Silence is a seldom-heard bird on any sea-going vessel. Pursuit of its elusive song occupies the free time of new sailors, but all too soon they learn that there is a price to pay for capturing five minutes of quiet. The purr of the diesel engines creates a gentle humming vibration that, when combined with the sway of the vessel to and fro, becomes a sweet bedtime lullaby. Replace that with silence, and the dream quickly becomes nightmarish as it indicates trouble below deck. A vessel without power is a dangerous place to be.
So it had to be more than a little unsettling for the crew of the Maersk Invincible on May 28 when the jackup’s diesel engines grew silent but the rig remained running on hydropower supplied by shore via 294-km (183-mile) high-voltage DC cable that runs from Lista to the Valhall Complex in the Norwegian North Sea, where the harsh environment rig is on station.
“This is a pioneer project for Aker BP. Electrifying the drilling rig allows us to significantly cut local CO2 and NOx emissions,” said Per Mikal Hauge, Valhall field director for Aker BP, in a press release. “This is in line with our strategy of developing solutions that contribute to minimizing the environmental consequences of our activities.”
Calculations show, according to the press release, that electrification of the drilling rig will reduce local emissions by 15,200 tonnes of CO2 and 168 tonnes of NOx every year.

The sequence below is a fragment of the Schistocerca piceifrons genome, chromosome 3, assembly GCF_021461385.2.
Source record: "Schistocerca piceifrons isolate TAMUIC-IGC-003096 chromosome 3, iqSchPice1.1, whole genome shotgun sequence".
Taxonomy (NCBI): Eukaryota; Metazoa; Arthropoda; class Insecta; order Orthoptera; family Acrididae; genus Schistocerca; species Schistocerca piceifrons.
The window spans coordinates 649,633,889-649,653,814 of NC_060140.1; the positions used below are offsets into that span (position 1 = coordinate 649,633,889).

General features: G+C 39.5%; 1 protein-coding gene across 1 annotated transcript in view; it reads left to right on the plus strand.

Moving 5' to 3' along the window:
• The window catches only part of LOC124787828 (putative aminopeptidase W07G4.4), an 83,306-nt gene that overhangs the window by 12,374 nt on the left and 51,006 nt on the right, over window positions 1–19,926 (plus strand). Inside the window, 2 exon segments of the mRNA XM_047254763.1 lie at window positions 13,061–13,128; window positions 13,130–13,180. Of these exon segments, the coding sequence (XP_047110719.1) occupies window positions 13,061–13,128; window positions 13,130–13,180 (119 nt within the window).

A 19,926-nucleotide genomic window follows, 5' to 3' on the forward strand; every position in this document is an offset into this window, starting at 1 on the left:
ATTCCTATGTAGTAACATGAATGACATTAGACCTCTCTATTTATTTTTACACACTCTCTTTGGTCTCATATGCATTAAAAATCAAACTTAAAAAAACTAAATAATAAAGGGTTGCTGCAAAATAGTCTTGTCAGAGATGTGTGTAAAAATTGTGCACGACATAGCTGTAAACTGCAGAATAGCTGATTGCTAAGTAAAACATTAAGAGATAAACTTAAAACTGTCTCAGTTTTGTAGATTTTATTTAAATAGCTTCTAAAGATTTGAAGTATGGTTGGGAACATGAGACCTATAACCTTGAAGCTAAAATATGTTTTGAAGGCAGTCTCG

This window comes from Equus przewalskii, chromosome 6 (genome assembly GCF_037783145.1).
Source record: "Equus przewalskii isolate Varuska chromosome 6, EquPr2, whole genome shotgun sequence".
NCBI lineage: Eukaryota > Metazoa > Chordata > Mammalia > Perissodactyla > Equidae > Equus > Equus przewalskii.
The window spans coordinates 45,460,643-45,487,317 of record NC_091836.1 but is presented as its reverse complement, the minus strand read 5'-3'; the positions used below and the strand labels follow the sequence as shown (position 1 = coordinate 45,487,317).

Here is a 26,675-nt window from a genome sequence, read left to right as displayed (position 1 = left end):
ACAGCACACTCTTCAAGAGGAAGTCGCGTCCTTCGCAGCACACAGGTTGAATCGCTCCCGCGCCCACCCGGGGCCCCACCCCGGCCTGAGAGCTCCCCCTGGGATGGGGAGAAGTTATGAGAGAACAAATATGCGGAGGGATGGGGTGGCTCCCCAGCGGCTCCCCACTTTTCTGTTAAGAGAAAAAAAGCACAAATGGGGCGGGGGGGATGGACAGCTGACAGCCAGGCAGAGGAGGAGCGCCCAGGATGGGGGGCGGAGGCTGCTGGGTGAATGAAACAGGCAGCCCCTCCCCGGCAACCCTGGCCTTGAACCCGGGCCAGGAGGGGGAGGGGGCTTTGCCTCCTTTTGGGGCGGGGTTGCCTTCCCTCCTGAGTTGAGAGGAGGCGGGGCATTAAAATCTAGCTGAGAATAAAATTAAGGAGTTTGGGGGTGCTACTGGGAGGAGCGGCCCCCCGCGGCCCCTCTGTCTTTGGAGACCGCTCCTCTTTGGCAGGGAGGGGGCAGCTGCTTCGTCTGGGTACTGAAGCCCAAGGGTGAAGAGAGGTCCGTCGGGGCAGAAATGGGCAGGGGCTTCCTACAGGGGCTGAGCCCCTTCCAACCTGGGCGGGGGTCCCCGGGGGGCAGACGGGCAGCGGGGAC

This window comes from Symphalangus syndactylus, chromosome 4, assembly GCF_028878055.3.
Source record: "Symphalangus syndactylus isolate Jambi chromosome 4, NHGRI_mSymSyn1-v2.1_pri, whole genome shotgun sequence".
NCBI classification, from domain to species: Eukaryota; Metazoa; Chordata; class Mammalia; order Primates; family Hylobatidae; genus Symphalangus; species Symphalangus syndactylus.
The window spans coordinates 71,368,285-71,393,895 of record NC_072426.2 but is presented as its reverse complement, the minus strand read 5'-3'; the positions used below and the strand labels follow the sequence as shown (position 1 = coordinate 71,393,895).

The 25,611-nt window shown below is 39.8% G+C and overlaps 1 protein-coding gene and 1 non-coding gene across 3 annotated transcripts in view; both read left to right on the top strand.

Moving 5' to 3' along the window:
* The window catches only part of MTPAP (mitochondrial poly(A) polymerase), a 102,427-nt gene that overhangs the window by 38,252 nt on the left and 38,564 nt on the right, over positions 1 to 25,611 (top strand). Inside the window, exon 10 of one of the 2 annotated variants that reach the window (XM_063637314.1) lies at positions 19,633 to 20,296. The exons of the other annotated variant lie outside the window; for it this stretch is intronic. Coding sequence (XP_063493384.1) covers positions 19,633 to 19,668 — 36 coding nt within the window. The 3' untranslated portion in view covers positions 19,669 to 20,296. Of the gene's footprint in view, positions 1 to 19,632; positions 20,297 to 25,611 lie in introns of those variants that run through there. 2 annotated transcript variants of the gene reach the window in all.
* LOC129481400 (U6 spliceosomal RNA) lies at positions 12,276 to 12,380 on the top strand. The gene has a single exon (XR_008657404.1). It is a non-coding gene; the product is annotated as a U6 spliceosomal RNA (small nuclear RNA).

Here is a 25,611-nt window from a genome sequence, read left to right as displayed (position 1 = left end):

Production from the giant oil field’s chalk reservoir started in 1982, with production passing 1 Bboe in early January 2017, according to Aker BP. The field underwent an extensive redevelopment project that was completed in January 2013. Along with the installation of the shore power system and cabling, a new processing/ hotel (PH) platform mounted on a fixed steel jacket, an external system of bridges and walkways linking the PH to the existing complex, new subsea pipelines and more were installed, according to Aker BP.
The Maersk Invincible operates under a five-year contract to Aker BP to perform well plugging operations on 18 wells from the Valhall drilling platform, according to the company.
The newly built rig arrived onsite in early May after an extensive transit from the Daewoo Shipbuilding and Marine Engineering shipyard in Okpo, South Korea. The jackup is the fourth and final of Maersk Drilling’s XLE line and is considered to be the world’s largest jackup, according to a Maersk press release.
The rig was purpose-built for this project since the electrical power system was designed and prepared to receive power from shore, the release stated. At 11,000 volts, the high-voltage shorepower supply is capable of supplying up to 10 MW, corresponding to the consumption of up to 20,000 households, the release stated.
The innovation not only means reduced emissions but also a cost savings for Aker BP in fuel and maintenance, according to Maersk. Another benefit of shore power is a much quieter work environment for the crew since the diesel engines were one of the main sources of noise.
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